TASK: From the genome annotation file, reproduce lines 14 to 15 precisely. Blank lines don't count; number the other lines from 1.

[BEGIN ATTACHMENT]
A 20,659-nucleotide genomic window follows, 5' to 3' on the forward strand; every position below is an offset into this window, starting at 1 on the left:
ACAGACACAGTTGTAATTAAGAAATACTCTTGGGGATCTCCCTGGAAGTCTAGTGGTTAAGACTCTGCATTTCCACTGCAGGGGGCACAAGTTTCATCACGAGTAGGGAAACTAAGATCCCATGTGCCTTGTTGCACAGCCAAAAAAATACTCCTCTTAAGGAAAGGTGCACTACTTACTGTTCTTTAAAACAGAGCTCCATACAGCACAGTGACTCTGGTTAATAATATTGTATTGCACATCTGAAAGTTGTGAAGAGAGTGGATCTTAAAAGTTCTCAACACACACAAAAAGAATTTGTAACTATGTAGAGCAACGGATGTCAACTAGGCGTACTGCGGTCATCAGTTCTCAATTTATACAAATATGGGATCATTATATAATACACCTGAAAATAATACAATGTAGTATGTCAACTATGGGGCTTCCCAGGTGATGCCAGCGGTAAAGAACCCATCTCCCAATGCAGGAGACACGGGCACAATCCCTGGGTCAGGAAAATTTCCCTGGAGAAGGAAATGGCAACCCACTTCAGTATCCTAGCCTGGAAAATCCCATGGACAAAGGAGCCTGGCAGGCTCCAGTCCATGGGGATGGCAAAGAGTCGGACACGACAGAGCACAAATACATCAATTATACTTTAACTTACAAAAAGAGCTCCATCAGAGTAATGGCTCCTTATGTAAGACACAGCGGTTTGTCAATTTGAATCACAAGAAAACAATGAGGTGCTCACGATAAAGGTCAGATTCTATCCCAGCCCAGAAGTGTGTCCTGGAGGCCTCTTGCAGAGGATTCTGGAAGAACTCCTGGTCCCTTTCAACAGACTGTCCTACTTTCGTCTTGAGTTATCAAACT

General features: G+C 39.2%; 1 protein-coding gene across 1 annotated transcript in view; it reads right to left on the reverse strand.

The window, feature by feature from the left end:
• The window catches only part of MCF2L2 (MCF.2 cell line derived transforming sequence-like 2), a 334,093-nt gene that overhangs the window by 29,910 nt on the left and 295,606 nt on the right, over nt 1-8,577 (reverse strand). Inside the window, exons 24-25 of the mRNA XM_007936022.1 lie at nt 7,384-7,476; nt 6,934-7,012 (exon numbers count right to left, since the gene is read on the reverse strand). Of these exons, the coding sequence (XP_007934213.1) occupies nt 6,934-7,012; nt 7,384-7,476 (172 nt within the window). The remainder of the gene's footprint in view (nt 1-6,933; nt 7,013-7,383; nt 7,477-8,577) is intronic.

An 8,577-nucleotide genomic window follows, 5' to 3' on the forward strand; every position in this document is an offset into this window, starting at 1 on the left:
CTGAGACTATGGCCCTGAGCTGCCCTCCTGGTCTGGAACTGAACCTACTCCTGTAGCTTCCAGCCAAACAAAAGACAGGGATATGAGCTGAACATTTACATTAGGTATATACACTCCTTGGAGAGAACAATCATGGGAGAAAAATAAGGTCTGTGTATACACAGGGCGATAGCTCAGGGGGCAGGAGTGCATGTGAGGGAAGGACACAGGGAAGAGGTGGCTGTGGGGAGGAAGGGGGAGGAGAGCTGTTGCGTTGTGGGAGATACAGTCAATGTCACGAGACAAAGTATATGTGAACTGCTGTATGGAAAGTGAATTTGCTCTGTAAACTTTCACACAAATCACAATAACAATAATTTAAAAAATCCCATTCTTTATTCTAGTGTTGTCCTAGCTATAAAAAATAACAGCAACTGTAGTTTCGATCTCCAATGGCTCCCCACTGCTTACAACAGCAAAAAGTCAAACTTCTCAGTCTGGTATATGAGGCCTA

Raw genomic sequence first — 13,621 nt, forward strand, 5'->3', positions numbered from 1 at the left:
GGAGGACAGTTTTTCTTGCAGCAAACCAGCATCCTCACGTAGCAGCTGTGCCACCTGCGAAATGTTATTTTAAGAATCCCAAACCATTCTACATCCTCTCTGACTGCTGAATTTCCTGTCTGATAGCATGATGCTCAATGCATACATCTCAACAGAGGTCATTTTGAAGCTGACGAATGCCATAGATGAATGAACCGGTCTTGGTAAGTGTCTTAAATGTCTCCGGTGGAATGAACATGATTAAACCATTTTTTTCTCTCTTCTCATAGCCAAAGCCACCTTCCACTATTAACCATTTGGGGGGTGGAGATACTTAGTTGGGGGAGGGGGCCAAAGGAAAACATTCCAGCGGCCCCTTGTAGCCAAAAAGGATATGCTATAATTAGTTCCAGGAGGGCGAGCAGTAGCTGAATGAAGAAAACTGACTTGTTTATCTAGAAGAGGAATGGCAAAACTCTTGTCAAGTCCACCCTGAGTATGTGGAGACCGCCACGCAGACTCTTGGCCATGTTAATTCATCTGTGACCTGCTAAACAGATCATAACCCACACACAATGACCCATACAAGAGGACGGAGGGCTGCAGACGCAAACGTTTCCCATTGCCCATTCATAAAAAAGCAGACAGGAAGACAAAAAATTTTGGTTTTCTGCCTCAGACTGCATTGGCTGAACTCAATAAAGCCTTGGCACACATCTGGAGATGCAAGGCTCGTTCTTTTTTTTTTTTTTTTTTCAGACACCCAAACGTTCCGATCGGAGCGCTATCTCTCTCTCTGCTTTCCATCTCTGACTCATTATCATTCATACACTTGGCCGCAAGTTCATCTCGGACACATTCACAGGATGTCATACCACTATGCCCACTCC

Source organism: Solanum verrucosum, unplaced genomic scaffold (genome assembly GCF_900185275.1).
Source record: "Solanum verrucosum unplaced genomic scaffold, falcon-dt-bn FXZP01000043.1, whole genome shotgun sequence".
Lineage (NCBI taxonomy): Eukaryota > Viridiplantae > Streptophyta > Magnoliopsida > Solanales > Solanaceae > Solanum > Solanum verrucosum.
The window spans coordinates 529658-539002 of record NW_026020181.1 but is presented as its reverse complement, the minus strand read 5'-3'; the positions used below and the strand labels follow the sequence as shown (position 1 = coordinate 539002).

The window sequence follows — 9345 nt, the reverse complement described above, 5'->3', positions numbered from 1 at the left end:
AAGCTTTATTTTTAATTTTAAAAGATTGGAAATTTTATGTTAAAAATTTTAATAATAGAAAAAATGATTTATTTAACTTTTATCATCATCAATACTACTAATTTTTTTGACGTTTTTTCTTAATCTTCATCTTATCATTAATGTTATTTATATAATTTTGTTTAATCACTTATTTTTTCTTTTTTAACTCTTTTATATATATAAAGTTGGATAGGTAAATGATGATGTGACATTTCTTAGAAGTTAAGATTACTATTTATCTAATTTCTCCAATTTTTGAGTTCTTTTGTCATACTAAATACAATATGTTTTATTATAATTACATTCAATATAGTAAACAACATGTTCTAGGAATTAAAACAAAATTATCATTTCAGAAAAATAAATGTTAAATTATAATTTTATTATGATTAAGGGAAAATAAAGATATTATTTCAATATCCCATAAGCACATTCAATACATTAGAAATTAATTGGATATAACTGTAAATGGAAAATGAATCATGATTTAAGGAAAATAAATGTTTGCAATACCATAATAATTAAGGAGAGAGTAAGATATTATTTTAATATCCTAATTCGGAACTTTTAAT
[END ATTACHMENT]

The window sequence follows — 9345 nt, the reverse complement described above, 5'->3', positions numbered from 1 at the left end:
AAGCTTTATTTTTAATTTTAAAAGATTGGAAATTTTATGTTAAAAATTTTAATAATAGAAAAAATGATTTATTTAACTTTTATCATCATCAATACTACTAATTTTTTTGACGTTTTTTCTTAATCTTCATCTTATCATTAATGTTATTTATATAATTTTGTTTAATCACTTATTTTTTCTTTTTTAACTCTTTTATATATATAAAGTTGGATAGGTAAATGATGATGTGACATTTCTTAGAAGTTAAGATTACTATTTATCTAATTTCTCCAATTTTTGAGTTCTTTTGTCATACTAAATACAATATGTTTTATTATAATTACATTCAATATAGTAAACAACATGTTCTAGGAATTAAAACAAAATTATCATTTCAGAAAAATAAATGTTAAATTATAATTTTATTATGATTAAGGGAAAATAAAGATATTATTTCAATATCCCATAAGCACATTCAATACATTAGAAATTAATTGGATATAACTGTAAATGGAAAATGAATCATGATTTAAGGAAAATAAATGTTTGCAATACCATAATAATTAAGGAGAGAGTAAGATATTATTTTAATATCCTAATTCGGAACTTTTAAT